Philosophical debates about the nature of race struggle with the heterogeneity of racial practices across disciplinary, geographic, and historical dimensions. It is far from clear that race is the same in biomedical sciences and biological systematics, in Russia and Rwanda, or in the 17th and the 21st century. Metaphysicians of race commonly react to this heterogeneity with a strategy of ’stabilization through compartmentalization’. By restricting their claims to carefully specified contexts, it still seems possible to produce univocal answers to questions such as ‘Do races exist?’ or ‘Are races biological or social?’. While this strategy of compartmentalization is internally consistent, it limits the significance of metaphysics for engaging with racial practices that typically transgress neatly compartmentalized contexts of metaphysical debates. I argue that metaphysical debates can become relevant for the empirical complexity of racial practices if they move from object-oriented to process-oriented frameworks. Rather than univocal accounts of the existence and nature of race, such a process metaphysics aims to understand the nature of racialized practices that lead to transformations and temporary stabilizations of racial phenomena. This process framework is applied to a case study of biomedical research in Germany and the United States that involves diverging conceptual histories in the shadow of the Holocaust and the Civil Rights Era but also many points of interaction in internationalized research communities.


4-4.15pm Coffee break


4)   4.15-5.45pm : DEALING WITH RACE IN LAW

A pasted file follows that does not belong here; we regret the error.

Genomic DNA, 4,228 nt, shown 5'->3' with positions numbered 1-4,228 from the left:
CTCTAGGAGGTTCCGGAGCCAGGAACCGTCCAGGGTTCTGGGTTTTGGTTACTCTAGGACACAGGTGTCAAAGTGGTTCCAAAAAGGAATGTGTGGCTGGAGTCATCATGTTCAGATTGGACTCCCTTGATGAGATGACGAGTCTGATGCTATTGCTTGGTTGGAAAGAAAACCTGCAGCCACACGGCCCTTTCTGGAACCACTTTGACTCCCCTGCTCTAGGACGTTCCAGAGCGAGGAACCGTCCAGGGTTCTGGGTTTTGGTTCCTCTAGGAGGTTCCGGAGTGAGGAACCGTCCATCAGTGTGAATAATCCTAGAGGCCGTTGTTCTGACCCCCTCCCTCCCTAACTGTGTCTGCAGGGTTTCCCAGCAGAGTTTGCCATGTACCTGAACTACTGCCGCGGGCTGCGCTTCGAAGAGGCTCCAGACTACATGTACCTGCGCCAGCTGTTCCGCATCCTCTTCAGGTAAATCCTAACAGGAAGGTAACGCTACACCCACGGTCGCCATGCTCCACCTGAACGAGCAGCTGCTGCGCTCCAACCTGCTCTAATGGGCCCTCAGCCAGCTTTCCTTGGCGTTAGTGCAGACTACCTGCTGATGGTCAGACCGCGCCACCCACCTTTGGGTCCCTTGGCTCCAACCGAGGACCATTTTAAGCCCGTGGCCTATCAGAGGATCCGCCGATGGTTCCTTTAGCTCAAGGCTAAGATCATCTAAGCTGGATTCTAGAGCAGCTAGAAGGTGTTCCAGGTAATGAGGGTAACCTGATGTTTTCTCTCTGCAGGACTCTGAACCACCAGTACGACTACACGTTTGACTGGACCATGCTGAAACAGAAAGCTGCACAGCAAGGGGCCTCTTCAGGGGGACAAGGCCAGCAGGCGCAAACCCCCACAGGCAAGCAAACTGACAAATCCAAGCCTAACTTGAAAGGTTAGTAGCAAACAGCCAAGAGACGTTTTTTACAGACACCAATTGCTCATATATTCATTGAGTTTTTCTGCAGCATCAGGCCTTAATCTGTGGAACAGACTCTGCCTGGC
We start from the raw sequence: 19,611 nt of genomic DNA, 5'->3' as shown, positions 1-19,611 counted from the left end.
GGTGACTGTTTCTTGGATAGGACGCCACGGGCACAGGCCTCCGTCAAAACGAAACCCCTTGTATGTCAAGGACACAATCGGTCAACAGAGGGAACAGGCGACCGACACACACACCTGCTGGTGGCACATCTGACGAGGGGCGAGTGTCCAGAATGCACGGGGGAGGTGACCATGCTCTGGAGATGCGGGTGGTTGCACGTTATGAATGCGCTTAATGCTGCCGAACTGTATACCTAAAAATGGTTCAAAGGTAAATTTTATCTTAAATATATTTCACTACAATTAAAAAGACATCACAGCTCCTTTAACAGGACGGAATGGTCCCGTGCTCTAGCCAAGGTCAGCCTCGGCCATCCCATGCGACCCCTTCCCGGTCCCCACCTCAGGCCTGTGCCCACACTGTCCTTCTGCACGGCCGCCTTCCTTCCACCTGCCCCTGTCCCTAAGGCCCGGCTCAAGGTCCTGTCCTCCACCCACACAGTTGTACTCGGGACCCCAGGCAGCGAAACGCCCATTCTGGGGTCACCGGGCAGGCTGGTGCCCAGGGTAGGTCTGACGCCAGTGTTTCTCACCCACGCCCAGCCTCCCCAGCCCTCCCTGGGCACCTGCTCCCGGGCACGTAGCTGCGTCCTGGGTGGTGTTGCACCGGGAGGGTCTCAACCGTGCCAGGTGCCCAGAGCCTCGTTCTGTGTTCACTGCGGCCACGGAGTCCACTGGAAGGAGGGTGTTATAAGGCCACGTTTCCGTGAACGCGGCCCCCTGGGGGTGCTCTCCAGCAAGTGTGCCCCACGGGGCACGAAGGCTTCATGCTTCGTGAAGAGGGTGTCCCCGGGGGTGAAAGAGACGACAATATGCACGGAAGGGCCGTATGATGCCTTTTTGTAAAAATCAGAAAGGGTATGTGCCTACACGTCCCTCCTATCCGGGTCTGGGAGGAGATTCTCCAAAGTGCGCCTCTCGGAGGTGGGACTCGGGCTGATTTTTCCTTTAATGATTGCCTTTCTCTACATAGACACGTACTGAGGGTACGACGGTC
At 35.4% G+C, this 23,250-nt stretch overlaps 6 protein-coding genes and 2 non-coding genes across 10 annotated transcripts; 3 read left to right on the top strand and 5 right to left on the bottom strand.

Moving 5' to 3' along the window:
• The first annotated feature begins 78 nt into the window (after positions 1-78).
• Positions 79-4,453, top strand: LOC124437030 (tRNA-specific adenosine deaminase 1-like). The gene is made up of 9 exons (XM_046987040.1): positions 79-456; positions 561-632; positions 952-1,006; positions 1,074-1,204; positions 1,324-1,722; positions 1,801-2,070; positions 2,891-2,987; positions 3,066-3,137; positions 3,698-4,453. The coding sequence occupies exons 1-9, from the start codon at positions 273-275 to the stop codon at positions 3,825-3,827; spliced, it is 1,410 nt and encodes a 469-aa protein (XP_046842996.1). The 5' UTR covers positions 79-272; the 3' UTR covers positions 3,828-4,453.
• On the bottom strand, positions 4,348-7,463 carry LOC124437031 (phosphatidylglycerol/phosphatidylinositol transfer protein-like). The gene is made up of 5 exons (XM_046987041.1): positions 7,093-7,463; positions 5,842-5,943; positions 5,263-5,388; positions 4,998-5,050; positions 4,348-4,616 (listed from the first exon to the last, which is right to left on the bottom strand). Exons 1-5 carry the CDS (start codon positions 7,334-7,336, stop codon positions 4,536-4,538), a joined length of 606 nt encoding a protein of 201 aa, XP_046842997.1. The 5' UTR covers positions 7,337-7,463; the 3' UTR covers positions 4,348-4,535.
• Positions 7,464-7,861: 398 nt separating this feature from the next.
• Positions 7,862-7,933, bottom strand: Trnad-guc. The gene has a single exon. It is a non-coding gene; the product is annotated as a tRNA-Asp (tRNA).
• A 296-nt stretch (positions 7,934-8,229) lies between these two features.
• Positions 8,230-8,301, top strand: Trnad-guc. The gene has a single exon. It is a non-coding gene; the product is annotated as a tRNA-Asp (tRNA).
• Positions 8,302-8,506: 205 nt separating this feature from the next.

• Devon CARBADO (UCLA School of Law)

Title and abstract forthcoming.


  • Sonia DESMOULIN-CANSELIER (CNRS/Université de Nantes)

Title and abstract forthcoming.


  • Julie RINGELHEIM (FNRS/Université de Louvain), "The Racial Conundrum in the Case-law of the European Court of Human Rights and the International Criminal Tribunal for Rwanda"

The word “race” appears in various international legal conventions adopted after the Second World War with the view to protecting certain groups against abuse or unfavourable treatment that would be inflicted upon them because of their supposed race. Among them are the UN Genocide Convention (1948) and the European Convention on Human Rights (1950) which prohibits racial discrimination. None of these instruments, however, provides a definition of the term “race”. Accordingly, in case of contention, it falls upon the judges tasked with applying these conventions to clarify the meaning of race or, as the case may be, the criteria on the basis of which the racial identity of a group or an individual can be assessed. Given the considerable evolution of the notion of race in science and society since the late 1940s but also the continuing debates surrounding this concept, how do judges interpret this term? What conception of this notion underlies their reasoning? And how does the legal context in which they operate impact on their understanding of it? This paper explores these questions through the analysis of the practice of two international tribunals which, in different ways, have been confronted with the concept of race: the European Court of Human Rights, which applies the European Convention on Human Rights, and the International Criminal Tribunal for Rwanda, tasked with prosecuting individuals accused of committing genocide in Rwanda in 1994.




  • Tobias HÜBINETTE (Karlstad University), "An overview of the situation concerning the concept of race, ethnic and racial categories, and equality data in contemporary Sweden"